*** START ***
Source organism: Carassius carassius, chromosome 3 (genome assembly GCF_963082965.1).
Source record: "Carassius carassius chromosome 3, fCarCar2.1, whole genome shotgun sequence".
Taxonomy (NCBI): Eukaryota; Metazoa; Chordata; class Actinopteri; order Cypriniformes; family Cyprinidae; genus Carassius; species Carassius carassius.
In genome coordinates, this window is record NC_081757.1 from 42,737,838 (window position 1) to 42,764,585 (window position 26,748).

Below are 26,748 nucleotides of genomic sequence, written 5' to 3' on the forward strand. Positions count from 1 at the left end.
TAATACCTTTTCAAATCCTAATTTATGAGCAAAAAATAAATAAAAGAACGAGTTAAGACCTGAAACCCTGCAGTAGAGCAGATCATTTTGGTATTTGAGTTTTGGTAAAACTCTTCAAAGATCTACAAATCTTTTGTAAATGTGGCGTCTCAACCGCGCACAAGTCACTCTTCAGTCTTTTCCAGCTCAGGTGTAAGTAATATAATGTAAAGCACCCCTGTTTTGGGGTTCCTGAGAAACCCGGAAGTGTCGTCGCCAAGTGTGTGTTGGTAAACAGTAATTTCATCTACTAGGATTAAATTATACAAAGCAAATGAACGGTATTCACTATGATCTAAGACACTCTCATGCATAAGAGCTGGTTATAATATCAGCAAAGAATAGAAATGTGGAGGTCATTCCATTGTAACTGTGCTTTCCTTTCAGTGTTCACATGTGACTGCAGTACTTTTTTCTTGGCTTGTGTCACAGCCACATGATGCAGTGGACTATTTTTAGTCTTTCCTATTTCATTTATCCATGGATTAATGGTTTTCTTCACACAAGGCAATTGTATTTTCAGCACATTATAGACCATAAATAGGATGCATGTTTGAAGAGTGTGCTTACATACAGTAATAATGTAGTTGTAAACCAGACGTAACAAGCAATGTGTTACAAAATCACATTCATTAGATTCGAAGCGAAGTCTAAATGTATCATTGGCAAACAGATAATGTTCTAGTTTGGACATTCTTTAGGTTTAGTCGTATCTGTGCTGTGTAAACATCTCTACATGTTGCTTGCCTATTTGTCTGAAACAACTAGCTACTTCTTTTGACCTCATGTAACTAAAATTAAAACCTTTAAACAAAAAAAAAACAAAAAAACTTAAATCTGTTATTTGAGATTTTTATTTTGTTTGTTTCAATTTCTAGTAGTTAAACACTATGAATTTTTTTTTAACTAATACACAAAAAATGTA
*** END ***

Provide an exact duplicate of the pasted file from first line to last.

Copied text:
Source organism: Carassius carassius, chromosome 3 (genome assembly GCF_963082965.1).
Source record: "Carassius carassius chromosome 3, fCarCar2.1, whole genome shotgun sequence".
Taxonomy (NCBI): Eukaryota; Metazoa; Chordata; class Actinopteri; order Cypriniformes; family Cyprinidae; genus Carassius; species Carassius carassius.
In genome coordinates, this window is record NC_081757.1 from 42,737,838 (window position 1) to 42,764,585 (window position 26,748).

Below are 26,748 nucleotides of genomic sequence, written 5' to 3' on the forward strand. Positions count from 1 at the left end.
TAATACCTTTTCAAATCCTAATTTATGAGCAAAAAATAAATAAAAGAACGAGTTAAGACCTGAAACCCTGCAGTAGAGCAGATCATTTTGGTATTTGAGTTTTGGTAAAACTCTTCAAAGATCTACAAATCTTTTGTAAATGTGGCGTCTCAACCGCGCACAAGTCACTCTTCAGTCTTTTCCAGCTCAGGTGTAAGTAATATAATGTAAAGCACCCCTGTTTTGGGGTTCCTGAGAAACCCGGAAGTGTCGTCGCCAAGTGTGTGTTGGTAAACAGTAATTTCATCTACTAGGATTAAATTATACAAAGCAAATGAACGGTATTCACTATGATCTAAGACACTCTCATGCATAAGAGCTGGTTATAATATCAGCAAAGAATAGAAATGTGGAGGTCATTCCATTGTAACTGTGCTTTCCTTTCAGTGTTCACATGTGACTGCAGTACTTTTTTCTTGGCTTGTGTCACAGCCACATGATGCAGTGGACTATTTTTAGTCTTTCCTATTTCATTTATCCATGGATTAATGGTTTTCTTCACACAAGGCAATTGTATTTTCAGCACATTATAGACCATAAATAGGATGCATGTTTGAAGAGTGTGCTTACATACAGTAATAATGTAGTTGTAAACCAGACGTAACAAGCAATGTGTTACAAAATCACATTCATTAGATTCGAAGCGAAGTCTAAATGTATCATTGGCAAACAGATAATGTTCTAGTTTGGACATTCTTTAGGTTTAGTCGTATCTGTGCTGTGTAAACATCTCTACATGTTGCTTGCCTATTTGTCTGAAACAACTAGCTACTTCTTTTGACCTCATGTAACTAAAATTAAAACCTTTAAACAAAAAAAAAACAAAAAAACTTAAATCTGTTATTTGAGATTTTTATTTTGTTTGTTTCAATTTCTAGTAGTTAAACACTATGAATTTTTTTTTAACTAATACACAAAAAATGTA